Design Indaba 2016
Elena Arzak And Why Food Matters

Elena Arzak has a different view of food than most of us. Partially that’s because she’s one of the world’s most renowned chefs. But it’s also because where she comes from, food means more. Arzak told her story and the impact of cuisine on culture and society in an engaging talk at Design Indaba on Thursday, leaving the crowd hungry for more.

She began by telling the story of a few revolutionaries, one of whom was her father.

Juan Mari Arzak came from a place steeped in rich culinary tradition. By the mid 1970s, the Arzak restaurant had already been operating for over 70 years. Still, “Juan M” sought new ideas. He wanted to reinvigorate Basque cuisine. So him and fellow chef and friend Pedro Subijana traveled to France, to learn from culinary master Paul Bocuse. They returned with a fresh outlook, one that manifested in the Basque culinary revolution that helped turn San Sebastian into one of the world’s most desired locations for lovers of great food.


Juan M and Subijana didn’t just return with a new outlook on what to cook and how to cook it. They came back with a deeper appreciation for food and what it meant, and could mean, to the overall culture of San Sebastian. The city hasn’t looked back. San Sebastian is one of the world’s most-desirable locations for culinary excellence, and Juan M’s creativity and boundary-pushing helped make it so.

Elena has helped carry on her father’s legacy while carving a path of her own in being recognized as one of the world’s top modern chefs. And while the food remains incredibly important, Arzak focused her talk on her view of food as a social tool, a driver of economy, and a source of knowledge, among other things.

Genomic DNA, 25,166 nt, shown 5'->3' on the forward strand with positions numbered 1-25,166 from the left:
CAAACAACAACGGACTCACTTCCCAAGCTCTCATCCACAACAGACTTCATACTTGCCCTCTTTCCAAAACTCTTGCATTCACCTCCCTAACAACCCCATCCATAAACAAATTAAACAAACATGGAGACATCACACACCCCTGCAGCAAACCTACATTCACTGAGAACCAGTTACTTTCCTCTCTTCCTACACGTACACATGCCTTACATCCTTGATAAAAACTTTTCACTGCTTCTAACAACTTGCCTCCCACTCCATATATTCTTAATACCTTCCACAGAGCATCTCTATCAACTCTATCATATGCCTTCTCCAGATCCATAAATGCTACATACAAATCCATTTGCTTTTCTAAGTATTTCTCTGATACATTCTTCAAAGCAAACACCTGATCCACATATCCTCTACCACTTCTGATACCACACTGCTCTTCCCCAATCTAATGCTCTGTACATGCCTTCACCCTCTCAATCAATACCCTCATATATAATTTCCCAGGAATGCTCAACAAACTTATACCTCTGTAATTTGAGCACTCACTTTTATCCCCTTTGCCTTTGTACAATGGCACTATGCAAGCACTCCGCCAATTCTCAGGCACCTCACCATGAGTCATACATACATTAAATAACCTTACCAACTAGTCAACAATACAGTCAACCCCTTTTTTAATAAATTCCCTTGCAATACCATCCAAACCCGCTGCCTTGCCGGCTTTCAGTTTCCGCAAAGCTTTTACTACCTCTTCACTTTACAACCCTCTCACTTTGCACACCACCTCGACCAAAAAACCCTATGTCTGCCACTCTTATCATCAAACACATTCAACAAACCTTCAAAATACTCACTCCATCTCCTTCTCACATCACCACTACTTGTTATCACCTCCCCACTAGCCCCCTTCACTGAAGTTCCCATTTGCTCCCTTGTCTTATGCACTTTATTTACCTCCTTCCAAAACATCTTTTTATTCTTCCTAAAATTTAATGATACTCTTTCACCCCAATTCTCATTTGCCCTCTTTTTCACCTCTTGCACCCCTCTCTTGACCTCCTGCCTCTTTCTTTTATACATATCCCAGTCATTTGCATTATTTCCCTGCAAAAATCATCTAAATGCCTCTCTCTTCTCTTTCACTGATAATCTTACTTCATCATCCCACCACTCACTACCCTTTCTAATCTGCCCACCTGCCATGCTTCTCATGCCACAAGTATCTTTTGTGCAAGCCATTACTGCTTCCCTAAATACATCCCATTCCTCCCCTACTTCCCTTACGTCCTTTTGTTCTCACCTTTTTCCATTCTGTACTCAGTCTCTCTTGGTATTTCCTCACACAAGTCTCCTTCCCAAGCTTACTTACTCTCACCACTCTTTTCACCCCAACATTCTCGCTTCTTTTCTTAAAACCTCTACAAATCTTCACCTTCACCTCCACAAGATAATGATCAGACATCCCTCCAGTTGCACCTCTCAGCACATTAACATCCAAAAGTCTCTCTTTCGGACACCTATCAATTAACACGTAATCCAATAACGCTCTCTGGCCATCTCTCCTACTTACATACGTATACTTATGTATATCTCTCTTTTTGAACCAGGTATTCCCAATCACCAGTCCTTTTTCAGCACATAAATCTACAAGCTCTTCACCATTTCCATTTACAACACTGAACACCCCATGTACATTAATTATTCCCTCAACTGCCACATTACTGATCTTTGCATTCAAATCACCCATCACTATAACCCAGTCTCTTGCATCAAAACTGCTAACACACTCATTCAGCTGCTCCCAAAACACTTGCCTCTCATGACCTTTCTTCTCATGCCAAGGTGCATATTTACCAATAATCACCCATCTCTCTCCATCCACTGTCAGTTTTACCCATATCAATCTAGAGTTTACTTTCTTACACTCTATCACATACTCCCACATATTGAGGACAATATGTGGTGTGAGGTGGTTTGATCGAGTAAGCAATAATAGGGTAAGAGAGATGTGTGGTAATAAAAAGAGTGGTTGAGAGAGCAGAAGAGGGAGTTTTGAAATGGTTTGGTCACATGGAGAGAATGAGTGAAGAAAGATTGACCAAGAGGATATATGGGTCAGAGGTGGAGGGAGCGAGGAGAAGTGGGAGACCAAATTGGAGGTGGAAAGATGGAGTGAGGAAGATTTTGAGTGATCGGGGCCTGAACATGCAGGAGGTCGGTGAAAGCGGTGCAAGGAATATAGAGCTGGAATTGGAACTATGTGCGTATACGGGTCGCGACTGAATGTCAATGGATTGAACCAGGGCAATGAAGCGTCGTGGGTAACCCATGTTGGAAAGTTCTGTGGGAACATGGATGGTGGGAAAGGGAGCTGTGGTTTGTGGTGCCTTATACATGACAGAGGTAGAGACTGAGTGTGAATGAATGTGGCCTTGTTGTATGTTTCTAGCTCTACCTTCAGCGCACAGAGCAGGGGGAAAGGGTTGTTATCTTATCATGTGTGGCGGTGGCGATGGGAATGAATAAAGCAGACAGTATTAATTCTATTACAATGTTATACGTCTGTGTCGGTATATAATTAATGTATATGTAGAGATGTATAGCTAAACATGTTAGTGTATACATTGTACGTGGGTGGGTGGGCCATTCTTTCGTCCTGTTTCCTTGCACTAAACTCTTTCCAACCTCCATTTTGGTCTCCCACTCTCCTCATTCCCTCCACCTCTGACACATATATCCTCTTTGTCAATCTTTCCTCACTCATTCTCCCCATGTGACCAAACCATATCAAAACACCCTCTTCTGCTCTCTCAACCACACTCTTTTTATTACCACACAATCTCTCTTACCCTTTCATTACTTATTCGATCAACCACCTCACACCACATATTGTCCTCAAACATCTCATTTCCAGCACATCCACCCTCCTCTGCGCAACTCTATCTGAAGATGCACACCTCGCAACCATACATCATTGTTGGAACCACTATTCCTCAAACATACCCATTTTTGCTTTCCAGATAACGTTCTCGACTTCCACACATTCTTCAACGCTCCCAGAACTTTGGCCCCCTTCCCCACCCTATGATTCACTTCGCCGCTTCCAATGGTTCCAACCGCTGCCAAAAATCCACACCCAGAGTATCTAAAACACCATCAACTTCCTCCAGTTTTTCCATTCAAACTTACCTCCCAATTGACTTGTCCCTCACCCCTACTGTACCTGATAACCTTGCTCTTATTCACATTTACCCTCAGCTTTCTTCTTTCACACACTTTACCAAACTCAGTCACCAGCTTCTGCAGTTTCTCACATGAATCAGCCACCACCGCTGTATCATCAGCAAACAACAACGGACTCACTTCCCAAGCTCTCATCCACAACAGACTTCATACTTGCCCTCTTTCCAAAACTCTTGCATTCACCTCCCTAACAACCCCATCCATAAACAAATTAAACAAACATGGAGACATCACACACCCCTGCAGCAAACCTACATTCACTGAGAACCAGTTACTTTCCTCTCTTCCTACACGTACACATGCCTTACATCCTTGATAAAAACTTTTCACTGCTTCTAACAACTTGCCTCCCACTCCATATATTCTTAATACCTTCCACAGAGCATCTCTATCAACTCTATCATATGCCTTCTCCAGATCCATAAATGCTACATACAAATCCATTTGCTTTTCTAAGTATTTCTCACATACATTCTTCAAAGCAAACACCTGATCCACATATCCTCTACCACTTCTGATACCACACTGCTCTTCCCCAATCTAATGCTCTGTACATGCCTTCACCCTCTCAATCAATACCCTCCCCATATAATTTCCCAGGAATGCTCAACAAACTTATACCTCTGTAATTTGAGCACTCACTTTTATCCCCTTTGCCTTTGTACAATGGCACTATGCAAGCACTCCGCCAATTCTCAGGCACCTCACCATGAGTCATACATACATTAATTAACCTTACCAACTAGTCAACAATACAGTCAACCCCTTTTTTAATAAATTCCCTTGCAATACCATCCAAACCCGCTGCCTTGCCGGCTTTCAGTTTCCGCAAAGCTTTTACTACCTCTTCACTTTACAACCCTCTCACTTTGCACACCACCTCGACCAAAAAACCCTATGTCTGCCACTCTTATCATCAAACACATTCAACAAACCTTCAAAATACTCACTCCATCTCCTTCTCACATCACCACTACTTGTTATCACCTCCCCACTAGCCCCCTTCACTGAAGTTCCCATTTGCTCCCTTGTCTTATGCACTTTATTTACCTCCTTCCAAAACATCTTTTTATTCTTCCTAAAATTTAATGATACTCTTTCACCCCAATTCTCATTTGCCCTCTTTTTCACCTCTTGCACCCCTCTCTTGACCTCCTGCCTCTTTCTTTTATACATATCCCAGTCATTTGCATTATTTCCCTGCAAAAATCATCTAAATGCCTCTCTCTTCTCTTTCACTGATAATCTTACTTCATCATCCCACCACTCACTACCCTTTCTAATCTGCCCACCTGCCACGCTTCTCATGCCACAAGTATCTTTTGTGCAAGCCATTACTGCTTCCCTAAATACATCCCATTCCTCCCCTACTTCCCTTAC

In San Sebastian, Arzak said, chefs are looked up to as social role models, as much as footballers are in other parts of the country. Cooking and eating as a group or family is an important part of Basque culture, and it fills people with conversations, experiences, and thoughts. Since the culinary revolution spurred on by her father, there has been a new concentration and appreciation of locally-sourced ingredients. San Sebastian has the benefit of being near the sea and having robust farming, and with the culinary reputation of the city means it’s a large market for both ingredient providers and restaurants, not to mention the many benefiting from tourism. And Arzak also spoke to the importance of kitchens as collaborative environments; perhaps as much research, development, and knowledge sharing happens there than anywhere else.

Arzak’s view on the cultural importance of food is being shared by many influential modern chefs. Jamie Oliver may have a bit more mainstream recognizability than Arzak, but the UK-born chef also believes in the power of food to change society and culture. A speaker at last year’s Cannes Lions International Festival of Creativity, Oliver spoke about the dangers of junk food and how corporations and governments have a responsibility to address global obesity and health crises. Oliver is working towards getting young people around the world interested not only in more healthy food, but in learning how to cook it early in their lives.

One might wonder why Arzak’s speech came at a design conference. Quite simply, the Arzak story is one of the benefits of looking at things from a different perspective. Not only did her father look at how to revolutionize traditional Basque, but Elena herself is showing how food can be vital to a people’s culture and understanding of their world.

If rethinking how we view food could positively affect society, it’s worth wondering what else could we achieve by looking at our other leisure activities in a more critical, open-mided way.

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